Taking Engineering’s Pulse
If you assemble a group of engineers—including men and women who have led professional societies or large engineering enterprises—and ask them about the future of mechanical engineering, they may talk about continuing globalization or the need to address social and economic issues, or the implications of technology on ever smaller and larger scales. None of them expects the world to grow any simpler.
Many of the ideas that emerge can be described by the term “integrated systems,” whether that means teams of people bringing a wide range of skills to bear on a single project or collaborating with colleagues in distant time zones.
The American Society of Mechanical Engineers (ASME) has been asking engineers, in focus groups and polls, about the future. It also put the question to a meeting in April 2008, the Global Summit on the Future of Mechanical Engineering, which brought together about 120 people from 18 countries to the National Academies building in Washington.
The Society’s goal in sounding out its members and others in the profession is to get a bearing on where the organization should set its course for the future. Much of the future for mechanical engineers, as is expected now, will involve integrating systems of all kinds.
As Charles Vest, president of the National Academy of Engineering, sees it, the twentieth century was the age of physics and electronics, typified by high-speed communications, for example, and transportation. The twenty-first will be the century of bioengineering and information technology—of energy, water, sustainability, food, and other global concerns.
“Engineering is about systems,” Vest told the participants in the Global Summit. As he explained it, the frontiers of engineering today are in tiny systems on the one hand and in macro systems on the other.
At the very small scale, in bioengineering, information technology, and nanotechnology, there no longer will be a significant difference between scientist and engineer, Vest said. As they work closely together, their roles will not always be sharply distinguished.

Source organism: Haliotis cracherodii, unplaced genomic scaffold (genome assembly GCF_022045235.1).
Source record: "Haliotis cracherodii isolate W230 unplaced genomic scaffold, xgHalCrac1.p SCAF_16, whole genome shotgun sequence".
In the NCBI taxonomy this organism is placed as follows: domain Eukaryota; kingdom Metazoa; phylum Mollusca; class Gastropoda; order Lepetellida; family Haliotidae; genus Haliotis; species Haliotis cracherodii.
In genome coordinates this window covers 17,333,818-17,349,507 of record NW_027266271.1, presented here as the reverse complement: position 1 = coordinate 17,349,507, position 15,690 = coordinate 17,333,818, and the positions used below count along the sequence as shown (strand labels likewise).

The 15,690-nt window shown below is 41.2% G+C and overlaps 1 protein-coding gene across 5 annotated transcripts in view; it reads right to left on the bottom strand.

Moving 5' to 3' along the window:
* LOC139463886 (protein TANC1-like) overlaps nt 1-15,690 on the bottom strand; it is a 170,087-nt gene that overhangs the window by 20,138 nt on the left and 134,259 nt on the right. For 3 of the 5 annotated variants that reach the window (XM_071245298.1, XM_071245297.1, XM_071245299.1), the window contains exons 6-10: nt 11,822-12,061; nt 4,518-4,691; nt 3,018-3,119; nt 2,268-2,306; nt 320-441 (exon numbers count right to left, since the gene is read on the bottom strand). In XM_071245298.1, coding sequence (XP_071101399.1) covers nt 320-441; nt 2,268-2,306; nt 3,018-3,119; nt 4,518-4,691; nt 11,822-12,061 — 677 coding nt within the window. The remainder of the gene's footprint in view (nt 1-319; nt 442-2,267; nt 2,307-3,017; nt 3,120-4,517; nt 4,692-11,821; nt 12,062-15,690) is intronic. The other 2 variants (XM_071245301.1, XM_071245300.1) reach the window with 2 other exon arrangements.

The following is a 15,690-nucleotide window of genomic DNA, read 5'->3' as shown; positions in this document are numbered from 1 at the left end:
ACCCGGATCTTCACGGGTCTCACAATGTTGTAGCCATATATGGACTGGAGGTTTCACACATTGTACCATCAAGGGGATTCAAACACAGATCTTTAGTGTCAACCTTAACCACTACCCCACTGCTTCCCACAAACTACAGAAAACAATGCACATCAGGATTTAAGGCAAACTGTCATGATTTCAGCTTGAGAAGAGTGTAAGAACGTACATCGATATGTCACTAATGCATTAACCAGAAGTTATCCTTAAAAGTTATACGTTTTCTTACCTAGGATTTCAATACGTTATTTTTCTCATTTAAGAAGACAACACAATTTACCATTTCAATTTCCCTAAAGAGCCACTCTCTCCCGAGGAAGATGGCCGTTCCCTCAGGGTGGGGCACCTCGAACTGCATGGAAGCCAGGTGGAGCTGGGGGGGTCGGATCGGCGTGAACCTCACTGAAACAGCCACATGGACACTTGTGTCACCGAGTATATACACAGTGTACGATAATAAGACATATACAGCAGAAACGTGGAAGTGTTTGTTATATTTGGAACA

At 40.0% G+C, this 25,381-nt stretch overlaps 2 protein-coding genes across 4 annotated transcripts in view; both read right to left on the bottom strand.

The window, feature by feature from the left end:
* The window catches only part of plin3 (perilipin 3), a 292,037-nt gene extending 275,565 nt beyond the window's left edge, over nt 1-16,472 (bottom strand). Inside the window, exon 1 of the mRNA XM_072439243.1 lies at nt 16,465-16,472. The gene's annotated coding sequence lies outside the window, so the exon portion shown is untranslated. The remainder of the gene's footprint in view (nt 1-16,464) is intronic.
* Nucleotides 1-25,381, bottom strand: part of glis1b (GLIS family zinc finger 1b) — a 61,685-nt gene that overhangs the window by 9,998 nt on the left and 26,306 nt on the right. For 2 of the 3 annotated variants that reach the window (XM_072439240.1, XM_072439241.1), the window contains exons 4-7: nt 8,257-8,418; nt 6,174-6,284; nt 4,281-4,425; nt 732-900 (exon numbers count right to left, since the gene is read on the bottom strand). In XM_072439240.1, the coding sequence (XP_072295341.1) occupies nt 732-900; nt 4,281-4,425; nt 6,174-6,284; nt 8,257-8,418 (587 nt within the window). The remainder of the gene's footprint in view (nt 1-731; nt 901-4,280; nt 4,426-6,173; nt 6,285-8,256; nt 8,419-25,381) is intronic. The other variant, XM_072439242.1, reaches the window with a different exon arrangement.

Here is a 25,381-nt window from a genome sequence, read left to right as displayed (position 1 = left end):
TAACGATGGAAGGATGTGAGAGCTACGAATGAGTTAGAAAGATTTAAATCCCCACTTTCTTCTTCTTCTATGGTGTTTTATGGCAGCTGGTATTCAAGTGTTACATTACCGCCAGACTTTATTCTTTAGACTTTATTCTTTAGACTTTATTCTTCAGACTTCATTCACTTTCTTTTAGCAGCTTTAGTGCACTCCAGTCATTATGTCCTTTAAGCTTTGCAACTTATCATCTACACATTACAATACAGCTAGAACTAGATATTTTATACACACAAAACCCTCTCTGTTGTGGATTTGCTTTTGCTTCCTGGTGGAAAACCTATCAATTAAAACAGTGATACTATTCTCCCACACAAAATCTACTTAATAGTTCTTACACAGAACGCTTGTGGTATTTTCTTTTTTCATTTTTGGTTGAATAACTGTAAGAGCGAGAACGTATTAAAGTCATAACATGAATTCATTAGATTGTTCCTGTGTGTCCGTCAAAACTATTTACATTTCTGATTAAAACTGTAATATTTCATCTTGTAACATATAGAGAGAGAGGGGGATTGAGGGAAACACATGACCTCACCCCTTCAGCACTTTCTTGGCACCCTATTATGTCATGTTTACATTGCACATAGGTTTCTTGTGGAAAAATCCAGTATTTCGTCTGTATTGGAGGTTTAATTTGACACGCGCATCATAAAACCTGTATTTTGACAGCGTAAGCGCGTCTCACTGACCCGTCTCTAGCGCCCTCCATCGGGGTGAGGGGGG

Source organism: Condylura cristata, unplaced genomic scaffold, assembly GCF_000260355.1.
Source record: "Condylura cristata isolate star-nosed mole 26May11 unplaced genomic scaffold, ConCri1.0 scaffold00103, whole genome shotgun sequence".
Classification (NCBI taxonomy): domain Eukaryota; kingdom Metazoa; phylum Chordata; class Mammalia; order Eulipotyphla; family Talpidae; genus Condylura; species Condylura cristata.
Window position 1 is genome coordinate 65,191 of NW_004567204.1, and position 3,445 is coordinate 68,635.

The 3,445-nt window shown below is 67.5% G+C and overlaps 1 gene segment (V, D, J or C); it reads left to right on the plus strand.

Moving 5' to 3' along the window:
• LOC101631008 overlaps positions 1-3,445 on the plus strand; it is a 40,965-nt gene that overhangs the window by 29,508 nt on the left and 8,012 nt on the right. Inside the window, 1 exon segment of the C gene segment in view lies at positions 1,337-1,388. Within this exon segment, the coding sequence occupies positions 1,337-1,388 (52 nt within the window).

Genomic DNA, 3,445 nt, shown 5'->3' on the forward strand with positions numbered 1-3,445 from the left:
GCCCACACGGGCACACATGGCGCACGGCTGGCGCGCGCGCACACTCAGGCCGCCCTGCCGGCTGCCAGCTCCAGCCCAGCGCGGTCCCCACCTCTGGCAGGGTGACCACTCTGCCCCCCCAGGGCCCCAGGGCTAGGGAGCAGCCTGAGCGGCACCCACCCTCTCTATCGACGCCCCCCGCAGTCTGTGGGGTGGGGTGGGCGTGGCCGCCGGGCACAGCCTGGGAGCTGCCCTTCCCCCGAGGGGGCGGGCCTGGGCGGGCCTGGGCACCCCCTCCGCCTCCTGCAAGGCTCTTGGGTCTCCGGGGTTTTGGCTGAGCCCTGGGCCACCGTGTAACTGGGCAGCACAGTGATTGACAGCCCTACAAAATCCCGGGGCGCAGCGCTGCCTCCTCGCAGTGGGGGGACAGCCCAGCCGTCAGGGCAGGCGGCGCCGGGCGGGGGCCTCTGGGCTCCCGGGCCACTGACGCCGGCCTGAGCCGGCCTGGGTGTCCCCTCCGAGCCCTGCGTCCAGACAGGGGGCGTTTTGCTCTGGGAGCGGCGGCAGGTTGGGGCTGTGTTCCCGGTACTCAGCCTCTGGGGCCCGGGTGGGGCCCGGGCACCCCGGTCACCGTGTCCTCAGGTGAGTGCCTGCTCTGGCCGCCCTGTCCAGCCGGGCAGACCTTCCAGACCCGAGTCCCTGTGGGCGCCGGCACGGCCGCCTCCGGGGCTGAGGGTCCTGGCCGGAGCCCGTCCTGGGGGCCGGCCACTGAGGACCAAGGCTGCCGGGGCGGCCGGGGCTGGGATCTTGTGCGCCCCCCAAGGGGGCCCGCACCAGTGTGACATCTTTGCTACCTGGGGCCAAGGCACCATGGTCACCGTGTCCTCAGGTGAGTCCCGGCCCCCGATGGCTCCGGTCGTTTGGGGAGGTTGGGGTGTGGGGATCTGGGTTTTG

Meanwhile, macro systems involving solutions to issues of energy, environment, health care, manufacturing, communications, or logistics will need contributions from areas far outside the traditional sphere of engineering. Solutions may need the additional perspective of social sciences, business management, and the humanities.
The activities at both extremes call for teams of people who will bring knowledge from different disciplines, and their contributions must be integrated into the final result. Throughout the discussions at the meeting, numerous comments concerned the increasingly interdisciplinary nature of engineering practice.
Meanwhile, world population is currently more than 6 billion and growing. As Deborah Grubbe, vice president for group safety and industrial hygiene at BP International in London, pointed out, “Every year, India creates another Australia.”
In 20 years, there could be more than 8 billion people sharing the planet.
Rohit Talwar, chief executive of Fast Future, a consulting firm in London, said that taking people out of poverty is one place where engineering faces a challenge. “Life expectancy is growing,” he said. “Where will people live?” What’s more, how will they live?
Perhaps the world will see new technology, like some of the ideas that Talwar shared with the audience. Vertical farms, for instance, could use hydroponics and other means to take farming indoors, where it could be carried out in multi-tiered structures. If technology like this could be made practical, it could multiply the area available for agriculture.
A multibillion-dollar experiment in sustainable living has been proposed for the United Arab Emirates. The initiative aims to create a high-tech city that will have zero emissions and be entirely self-sustaining.
Engineers have been working to solve environmental and other challenges for some time. After all, enhancing the quality—or as some said, the joy—of life is what engineers do for a living.
In an attempt to get a sense of where the profession may be heading, ASME enlisted the services of the Institute for Alternative Futures (IAF), a not-for-profit research and educational organization that describes itself as working “with clients to create forecasts, scenarios, goals, and strategies that are the essential tools for transforming organizations to succeed in times of rapid change.”
IAF prepared a report, The Future of Mechanical Engineering 2028, based on published reports and focus group discussions and surveys of ASME members. The report gives a sense of the issues today that are expected to shape the profession in the future. Based on its research, the organization identified a list of nine influences that it calls “drivers of change.” They are:
- Developing sustainability as emerging economies compete for the world’s resources
- Engineering at the extremes of large- and small-scale systems
- The competitive edge of knowledge, which will include demands for greater technical knowledge and more depth in management, creativity, and problem solving
- The collaborative advantage, in which the dominant players will be organizations that are successful at working together